Thursday, November 20, 2008

Tuesday, October 28, 2008--The Dome and the Rollercoaster

The seminar this morning were informative but I have to admit, it was difficult to listen 100% because I was still trying to process everything that had happened during the last week. We had a seminar on environmental education and it was interesting to hear Dr. Srinivas' perspective as he is from India living in Japan with a Japanese wife. He said if you want recycling compliance, marry a Japanese woman--it was a very funny joke at the time. He explained that one of the advantages to having such a homogeneous society was the pressure that could be exerted to go along with things. People begin their recycling by separating their trash into as many as 15 categories--different colored glass and/or plastic bottles, food waste, etc. He explained that it means that since trash is separated so well they can incinerate most of it. The ash is used to build roads. He said that at first business balked and that they faced fines if they didn't comply but now business are finding ways to make money from their "green" efforts. I felt like such a bad citizen because I don't even have the ability to recycle in my town. Our school is trying but so far we only separating out newspapers, magazines, office and school paper, catalogs, and mail.

Lunch was at an Italian place on my own. People watching in Tokyo is a perfect pastime for me.

The afternoon seminar was a wrap up of the educational system from Dr. Kato. There are some similar conversations/debates in Japan over testing, class size, bullying, teacher preparation, and academic achievement. It is interesting to realize that some of the long held assumptions I have about Japan simply aren't true--there aren't computers in every room, teachers don't have it easier just because the kids behave better, etc. In fact, I'm going to remind myself of their schedule every time I think I've got it rough. For all of the differences there are, it was transformational for me to really get that we are all humans.

We spent the afternoon practicing our presentation over our host city experience we give Wednesday.

Speaking of humanity, look at all the people in the subway!! I actually got to see a subway worker politely but firmly push people into the subway car. It happened on the other platform so a picture wasn't possible. I had heard about that and I'm so glad I got to see it!! But then I got to thinking about how it must feel day in and day out to ride touching like that but not connecting. On the flip side, I see now how MP3 players and headphones are almost necessary to establish your own personal space. What an interesting paradox.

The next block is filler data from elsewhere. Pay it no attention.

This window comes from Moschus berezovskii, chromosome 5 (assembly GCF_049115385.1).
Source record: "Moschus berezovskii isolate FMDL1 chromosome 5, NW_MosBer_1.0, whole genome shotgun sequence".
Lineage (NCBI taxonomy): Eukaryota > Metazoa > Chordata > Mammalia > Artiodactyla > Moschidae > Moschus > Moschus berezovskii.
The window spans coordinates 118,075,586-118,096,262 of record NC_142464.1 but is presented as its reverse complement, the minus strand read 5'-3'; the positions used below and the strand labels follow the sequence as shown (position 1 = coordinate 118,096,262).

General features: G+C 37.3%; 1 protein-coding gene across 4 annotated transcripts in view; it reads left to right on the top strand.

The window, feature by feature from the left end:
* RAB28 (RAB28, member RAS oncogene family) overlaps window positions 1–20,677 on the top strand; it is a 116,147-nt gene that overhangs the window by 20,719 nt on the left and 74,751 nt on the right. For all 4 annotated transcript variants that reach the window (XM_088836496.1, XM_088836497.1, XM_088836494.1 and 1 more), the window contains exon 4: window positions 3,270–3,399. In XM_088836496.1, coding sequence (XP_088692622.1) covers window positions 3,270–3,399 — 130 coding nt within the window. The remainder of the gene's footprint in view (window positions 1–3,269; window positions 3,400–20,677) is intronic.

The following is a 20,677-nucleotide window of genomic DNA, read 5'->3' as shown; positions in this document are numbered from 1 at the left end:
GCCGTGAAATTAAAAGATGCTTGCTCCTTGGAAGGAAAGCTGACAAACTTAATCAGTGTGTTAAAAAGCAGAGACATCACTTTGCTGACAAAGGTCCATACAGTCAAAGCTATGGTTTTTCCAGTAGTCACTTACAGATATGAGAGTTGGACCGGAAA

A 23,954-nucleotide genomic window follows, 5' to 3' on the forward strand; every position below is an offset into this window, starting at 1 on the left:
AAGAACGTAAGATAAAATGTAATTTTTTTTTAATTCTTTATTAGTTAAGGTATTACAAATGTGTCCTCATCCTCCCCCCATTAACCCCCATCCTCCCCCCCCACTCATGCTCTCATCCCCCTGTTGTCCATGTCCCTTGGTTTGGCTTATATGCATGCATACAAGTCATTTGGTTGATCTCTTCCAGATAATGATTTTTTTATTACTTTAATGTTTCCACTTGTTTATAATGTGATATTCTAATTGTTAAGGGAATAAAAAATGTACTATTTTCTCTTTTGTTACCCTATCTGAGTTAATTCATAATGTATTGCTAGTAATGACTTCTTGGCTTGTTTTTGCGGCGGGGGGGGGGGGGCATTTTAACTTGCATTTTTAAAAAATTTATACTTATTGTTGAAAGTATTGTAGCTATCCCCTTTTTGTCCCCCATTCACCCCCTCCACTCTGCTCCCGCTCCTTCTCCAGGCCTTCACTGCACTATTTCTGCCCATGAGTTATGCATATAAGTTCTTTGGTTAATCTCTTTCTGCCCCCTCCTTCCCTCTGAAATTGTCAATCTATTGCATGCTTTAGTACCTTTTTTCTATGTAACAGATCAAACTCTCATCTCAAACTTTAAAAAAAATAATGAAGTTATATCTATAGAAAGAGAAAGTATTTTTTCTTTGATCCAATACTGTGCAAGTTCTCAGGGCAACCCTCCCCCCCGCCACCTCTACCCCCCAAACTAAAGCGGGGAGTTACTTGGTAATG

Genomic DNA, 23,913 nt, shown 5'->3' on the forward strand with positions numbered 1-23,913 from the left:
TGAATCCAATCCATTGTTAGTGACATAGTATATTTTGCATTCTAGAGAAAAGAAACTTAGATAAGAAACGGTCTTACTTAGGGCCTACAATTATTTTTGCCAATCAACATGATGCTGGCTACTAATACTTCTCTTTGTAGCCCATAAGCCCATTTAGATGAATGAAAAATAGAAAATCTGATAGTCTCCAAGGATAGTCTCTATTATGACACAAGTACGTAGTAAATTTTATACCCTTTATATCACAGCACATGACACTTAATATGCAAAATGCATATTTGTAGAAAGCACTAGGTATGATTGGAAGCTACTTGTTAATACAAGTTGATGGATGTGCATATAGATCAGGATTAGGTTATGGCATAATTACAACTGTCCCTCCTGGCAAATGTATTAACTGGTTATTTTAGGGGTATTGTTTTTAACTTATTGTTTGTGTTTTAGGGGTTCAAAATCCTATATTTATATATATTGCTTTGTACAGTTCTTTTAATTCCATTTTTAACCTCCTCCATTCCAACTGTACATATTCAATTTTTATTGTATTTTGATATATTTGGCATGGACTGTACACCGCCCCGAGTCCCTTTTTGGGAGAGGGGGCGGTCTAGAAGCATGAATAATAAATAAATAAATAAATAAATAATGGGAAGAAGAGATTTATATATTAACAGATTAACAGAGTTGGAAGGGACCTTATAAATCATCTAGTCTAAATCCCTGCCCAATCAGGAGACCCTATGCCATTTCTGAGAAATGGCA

During rush hours there are cars that are for women only. I can only imagine the problems that prompted the designation!

The Tokyo group now consisted of Lynne, Lisa, Randy, Paul, Joe, Kim, Tanya, and me. I followed them out this night and I'm so glad I did!! We went to the Tokyo Dome, home of the Yomiuri Giants. I love baseball and would have been thrilled to go and I was "this close" but I missed out on a game because I was in Minamisoma. Anyway, I rode the "Thunder Dolphin," the roller coaster by the dome. It goes up to 80 mph, threads through the Ferris wheel, and goes on top of one of the buildings. I screamed my head off!! The first hill was terrifying--but in a great way! I think it also enhanced the ride that I didn't have a harness pinning my shoulders. It made me feel freer and that made it even scarier. I loved it!!! It was a great surprise and I can now say I've ridden a roller coaster on two continents. After the ride we had beer and burgers at this small place near the dome. Then we ended up at a pub called The Mermaid near the hotel. It's pretty cool to be able to sit out on the sidewalk, drink a pint, and watch the people as they pass.

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